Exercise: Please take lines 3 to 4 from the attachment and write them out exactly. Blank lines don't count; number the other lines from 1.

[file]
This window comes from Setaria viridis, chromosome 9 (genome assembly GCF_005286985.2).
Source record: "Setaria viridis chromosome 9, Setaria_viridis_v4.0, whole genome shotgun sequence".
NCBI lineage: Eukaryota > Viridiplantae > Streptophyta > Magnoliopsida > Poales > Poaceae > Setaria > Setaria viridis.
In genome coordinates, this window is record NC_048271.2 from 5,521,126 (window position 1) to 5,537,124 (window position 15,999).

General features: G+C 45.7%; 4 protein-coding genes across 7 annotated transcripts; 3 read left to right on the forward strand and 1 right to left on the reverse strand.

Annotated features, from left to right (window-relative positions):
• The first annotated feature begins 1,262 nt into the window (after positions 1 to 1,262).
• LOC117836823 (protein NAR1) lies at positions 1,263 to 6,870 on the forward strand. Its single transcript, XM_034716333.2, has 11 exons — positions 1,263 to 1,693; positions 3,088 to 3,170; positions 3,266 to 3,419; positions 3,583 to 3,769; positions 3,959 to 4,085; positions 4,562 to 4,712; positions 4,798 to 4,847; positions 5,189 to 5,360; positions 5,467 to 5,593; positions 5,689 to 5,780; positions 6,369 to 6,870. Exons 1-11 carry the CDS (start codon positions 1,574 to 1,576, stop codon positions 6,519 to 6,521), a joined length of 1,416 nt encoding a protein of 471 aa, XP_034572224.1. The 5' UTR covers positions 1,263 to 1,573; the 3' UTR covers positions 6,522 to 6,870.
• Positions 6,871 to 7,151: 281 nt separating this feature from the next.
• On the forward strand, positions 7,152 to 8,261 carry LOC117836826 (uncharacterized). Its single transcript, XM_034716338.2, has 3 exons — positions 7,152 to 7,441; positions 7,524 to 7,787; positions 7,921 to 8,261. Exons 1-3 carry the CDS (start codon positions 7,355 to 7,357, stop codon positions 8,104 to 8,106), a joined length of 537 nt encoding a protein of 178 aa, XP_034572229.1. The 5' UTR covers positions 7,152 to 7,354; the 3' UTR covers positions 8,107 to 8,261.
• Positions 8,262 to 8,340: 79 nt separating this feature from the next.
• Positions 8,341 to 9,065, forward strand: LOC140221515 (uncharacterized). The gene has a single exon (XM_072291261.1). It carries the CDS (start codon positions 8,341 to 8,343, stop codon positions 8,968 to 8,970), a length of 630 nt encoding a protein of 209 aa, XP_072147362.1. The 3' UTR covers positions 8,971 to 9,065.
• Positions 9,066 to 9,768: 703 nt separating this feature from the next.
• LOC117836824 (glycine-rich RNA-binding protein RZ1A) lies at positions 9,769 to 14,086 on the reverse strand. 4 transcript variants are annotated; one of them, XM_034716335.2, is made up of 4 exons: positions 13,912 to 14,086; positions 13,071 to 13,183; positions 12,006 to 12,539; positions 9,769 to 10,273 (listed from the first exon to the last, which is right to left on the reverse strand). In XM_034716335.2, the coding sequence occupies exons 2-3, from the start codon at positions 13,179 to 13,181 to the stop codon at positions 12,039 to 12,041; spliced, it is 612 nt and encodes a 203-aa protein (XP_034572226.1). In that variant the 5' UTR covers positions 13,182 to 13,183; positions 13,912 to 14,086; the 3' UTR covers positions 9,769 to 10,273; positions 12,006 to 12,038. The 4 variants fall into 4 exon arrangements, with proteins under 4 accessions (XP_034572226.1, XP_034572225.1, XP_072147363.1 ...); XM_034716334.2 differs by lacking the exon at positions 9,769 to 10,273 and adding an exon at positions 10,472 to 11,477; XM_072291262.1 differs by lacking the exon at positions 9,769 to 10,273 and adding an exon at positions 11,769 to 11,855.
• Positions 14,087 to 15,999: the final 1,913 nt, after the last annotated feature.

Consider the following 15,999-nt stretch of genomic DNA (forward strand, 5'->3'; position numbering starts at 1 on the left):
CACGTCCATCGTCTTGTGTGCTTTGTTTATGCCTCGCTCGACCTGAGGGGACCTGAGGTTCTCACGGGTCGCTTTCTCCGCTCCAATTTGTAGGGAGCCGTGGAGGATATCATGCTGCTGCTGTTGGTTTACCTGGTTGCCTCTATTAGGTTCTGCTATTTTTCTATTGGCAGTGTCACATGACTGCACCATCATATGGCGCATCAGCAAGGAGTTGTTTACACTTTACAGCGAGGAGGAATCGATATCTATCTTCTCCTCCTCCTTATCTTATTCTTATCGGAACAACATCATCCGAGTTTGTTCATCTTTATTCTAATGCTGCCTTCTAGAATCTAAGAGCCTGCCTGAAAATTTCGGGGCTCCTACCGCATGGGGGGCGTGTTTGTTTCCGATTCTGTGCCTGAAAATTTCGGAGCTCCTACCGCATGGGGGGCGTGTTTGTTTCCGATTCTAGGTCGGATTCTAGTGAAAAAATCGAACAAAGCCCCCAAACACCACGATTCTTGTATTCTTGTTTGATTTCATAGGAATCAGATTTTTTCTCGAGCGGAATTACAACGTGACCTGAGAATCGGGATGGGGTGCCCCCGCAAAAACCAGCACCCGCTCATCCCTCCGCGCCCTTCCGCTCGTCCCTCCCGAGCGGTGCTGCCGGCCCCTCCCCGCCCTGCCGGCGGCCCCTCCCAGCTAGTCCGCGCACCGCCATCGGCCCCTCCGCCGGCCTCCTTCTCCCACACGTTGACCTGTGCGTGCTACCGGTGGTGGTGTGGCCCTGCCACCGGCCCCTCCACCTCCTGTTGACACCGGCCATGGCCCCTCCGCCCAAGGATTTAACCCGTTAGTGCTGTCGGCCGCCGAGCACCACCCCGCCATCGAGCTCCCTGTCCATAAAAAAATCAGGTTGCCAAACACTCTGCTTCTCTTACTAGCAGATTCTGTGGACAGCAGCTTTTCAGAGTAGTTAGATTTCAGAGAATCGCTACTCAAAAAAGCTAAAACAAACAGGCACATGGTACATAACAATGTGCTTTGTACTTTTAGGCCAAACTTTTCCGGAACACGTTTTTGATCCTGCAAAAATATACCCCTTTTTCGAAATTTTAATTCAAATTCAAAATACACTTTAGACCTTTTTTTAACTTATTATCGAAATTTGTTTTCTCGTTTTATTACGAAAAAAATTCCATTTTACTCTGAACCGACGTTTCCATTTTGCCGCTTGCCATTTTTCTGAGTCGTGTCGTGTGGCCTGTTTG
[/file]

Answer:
NCBI lineage: Eukaryota > Viridiplantae > Streptophyta > Magnoliopsida > Poales > Poaceae > Setaria > Setaria viridis.
In genome coordinates, this window is record NC_048271.2 from 5,521,126 (window position 1) to 5,537,124 (window position 15,999).